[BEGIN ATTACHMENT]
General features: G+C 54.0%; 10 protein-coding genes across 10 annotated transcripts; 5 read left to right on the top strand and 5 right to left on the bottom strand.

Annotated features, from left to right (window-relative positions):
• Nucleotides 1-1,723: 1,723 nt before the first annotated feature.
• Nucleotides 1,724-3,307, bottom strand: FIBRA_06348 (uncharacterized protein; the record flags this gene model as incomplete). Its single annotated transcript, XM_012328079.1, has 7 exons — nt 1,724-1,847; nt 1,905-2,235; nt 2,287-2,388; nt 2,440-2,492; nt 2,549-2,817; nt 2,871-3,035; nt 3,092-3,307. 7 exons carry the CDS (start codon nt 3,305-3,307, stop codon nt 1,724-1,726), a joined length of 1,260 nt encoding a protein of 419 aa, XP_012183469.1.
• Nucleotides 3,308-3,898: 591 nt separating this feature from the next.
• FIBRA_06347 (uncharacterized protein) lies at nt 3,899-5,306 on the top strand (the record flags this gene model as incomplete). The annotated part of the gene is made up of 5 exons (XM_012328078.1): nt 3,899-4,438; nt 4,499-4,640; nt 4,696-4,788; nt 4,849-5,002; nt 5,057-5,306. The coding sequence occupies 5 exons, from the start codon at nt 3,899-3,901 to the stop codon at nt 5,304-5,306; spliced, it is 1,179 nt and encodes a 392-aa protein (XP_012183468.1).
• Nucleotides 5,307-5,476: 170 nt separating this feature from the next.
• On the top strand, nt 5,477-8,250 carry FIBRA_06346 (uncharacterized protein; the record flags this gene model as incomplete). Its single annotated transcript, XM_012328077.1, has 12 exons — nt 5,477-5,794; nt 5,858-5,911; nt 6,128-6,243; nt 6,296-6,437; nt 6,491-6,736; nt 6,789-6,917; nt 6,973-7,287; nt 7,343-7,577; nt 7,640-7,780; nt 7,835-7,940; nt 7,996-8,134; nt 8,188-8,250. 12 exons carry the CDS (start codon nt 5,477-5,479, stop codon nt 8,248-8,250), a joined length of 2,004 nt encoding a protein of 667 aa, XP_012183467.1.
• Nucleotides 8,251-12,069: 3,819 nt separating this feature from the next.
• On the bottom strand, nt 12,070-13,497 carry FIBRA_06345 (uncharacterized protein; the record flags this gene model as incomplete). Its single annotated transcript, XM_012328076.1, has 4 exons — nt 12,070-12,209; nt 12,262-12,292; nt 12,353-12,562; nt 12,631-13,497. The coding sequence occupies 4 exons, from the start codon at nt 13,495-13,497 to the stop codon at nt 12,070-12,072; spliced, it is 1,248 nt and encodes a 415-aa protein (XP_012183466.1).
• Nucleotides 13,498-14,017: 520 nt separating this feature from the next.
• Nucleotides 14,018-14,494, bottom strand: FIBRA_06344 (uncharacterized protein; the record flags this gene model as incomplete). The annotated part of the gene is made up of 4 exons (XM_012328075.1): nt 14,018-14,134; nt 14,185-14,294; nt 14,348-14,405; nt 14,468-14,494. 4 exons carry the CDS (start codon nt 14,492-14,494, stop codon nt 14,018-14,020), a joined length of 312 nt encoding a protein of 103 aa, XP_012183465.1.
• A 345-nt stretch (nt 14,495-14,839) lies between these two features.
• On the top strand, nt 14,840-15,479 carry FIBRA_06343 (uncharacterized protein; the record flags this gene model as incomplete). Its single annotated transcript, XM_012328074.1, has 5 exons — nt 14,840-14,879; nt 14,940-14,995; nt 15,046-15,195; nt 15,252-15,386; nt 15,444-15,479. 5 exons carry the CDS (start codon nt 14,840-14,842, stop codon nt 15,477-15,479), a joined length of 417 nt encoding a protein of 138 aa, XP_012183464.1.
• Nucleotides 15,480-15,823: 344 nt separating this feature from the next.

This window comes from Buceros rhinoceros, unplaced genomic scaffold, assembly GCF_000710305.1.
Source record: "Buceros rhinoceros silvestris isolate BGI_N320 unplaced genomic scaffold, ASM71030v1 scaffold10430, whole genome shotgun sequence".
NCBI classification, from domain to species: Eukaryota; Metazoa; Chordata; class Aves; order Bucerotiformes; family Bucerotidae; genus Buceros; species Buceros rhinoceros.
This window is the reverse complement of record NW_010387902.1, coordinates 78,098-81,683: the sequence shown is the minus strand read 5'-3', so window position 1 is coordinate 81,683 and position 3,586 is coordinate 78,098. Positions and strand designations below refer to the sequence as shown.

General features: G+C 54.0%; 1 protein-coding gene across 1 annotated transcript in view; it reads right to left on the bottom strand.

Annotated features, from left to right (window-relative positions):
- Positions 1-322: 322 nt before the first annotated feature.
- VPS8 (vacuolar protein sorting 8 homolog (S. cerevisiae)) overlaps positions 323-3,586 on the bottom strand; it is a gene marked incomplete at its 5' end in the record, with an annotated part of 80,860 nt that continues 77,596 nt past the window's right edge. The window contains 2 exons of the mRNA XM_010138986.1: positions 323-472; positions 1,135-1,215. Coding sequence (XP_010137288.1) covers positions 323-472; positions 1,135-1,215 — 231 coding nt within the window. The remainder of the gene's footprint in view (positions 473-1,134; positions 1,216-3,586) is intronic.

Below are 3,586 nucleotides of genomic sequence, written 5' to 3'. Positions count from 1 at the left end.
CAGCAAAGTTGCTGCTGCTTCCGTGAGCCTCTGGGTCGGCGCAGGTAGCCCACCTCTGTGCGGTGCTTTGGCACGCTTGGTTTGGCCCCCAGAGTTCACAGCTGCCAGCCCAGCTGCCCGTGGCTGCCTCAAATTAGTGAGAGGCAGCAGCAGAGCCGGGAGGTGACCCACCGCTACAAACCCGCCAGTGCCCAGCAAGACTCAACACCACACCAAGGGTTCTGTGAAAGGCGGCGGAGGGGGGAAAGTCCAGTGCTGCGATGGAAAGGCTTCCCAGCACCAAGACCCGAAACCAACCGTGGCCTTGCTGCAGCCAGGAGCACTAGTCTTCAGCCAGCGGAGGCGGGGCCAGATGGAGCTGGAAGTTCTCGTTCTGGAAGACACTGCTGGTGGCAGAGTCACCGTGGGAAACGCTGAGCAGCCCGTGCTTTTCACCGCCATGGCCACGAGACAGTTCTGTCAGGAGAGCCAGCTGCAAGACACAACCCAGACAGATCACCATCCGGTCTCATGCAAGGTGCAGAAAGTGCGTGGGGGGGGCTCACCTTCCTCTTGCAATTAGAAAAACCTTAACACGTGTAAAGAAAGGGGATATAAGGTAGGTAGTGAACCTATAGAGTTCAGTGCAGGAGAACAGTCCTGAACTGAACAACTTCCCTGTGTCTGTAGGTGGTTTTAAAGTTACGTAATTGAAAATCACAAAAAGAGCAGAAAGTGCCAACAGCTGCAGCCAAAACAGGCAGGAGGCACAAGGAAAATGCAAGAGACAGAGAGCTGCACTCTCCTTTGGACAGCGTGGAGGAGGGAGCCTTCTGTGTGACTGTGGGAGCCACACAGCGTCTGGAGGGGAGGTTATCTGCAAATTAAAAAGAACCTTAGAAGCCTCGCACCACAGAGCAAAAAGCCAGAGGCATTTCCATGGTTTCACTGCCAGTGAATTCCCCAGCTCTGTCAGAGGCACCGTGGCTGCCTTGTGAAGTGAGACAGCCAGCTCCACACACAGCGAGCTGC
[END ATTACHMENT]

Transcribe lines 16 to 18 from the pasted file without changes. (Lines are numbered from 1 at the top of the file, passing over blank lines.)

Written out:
This window comes from Buceros rhinoceros, unplaced genomic scaffold, assembly GCF_000710305.1.
Source record: "Buceros rhinoceros silvestris isolate BGI_N320 unplaced genomic scaffold, ASM71030v1 scaffold10430, whole genome shotgun sequence".
NCBI classification, from domain to species: Eukaryota; Metazoa; Chordata; class Aves; order Bucerotiformes; family Bucerotidae; genus Buceros; species Buceros rhinoceros.